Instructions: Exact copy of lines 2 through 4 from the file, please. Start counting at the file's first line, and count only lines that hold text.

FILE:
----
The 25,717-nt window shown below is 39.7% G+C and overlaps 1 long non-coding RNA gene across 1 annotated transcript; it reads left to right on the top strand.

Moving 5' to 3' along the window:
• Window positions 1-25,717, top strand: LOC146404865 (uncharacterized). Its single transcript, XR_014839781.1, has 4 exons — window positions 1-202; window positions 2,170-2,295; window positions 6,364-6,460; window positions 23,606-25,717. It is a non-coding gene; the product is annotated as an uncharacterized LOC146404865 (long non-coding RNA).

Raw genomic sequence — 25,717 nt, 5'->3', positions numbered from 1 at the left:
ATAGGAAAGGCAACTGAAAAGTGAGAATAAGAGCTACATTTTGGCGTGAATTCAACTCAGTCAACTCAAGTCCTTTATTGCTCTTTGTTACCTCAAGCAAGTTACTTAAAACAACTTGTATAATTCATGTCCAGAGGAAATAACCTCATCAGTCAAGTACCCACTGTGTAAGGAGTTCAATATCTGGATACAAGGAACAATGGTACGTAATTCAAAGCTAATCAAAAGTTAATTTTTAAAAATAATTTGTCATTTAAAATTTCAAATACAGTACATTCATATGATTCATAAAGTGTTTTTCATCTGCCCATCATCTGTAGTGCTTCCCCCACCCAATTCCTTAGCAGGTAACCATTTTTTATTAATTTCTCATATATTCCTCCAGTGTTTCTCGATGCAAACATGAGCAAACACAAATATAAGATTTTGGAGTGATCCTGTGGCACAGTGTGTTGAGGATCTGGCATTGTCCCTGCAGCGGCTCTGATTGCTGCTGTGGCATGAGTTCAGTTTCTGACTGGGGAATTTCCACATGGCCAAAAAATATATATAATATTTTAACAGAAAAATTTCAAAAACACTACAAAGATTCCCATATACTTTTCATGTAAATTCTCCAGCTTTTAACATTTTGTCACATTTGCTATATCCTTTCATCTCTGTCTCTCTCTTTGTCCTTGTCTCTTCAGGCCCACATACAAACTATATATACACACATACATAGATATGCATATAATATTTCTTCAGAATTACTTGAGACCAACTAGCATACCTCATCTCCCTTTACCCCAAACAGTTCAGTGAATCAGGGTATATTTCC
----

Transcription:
Moving 5' to 3' along the window:
• Window positions 1-25,717, top strand: LOC146404865 (uncharacterized). Its single transcript, XR_014839781.1, has 4 exons — window positions 1-202; window positions 2,170-2,295; window positions 6,364-6,460; window positions 23,606-25,717. It is a non-coding gene; the product is annotated as an uncharacterized LOC146404865 (long non-coding RNA).

Raw genomic sequence — 25,717 nt, 5'->3', positions numbered from 1 at the left: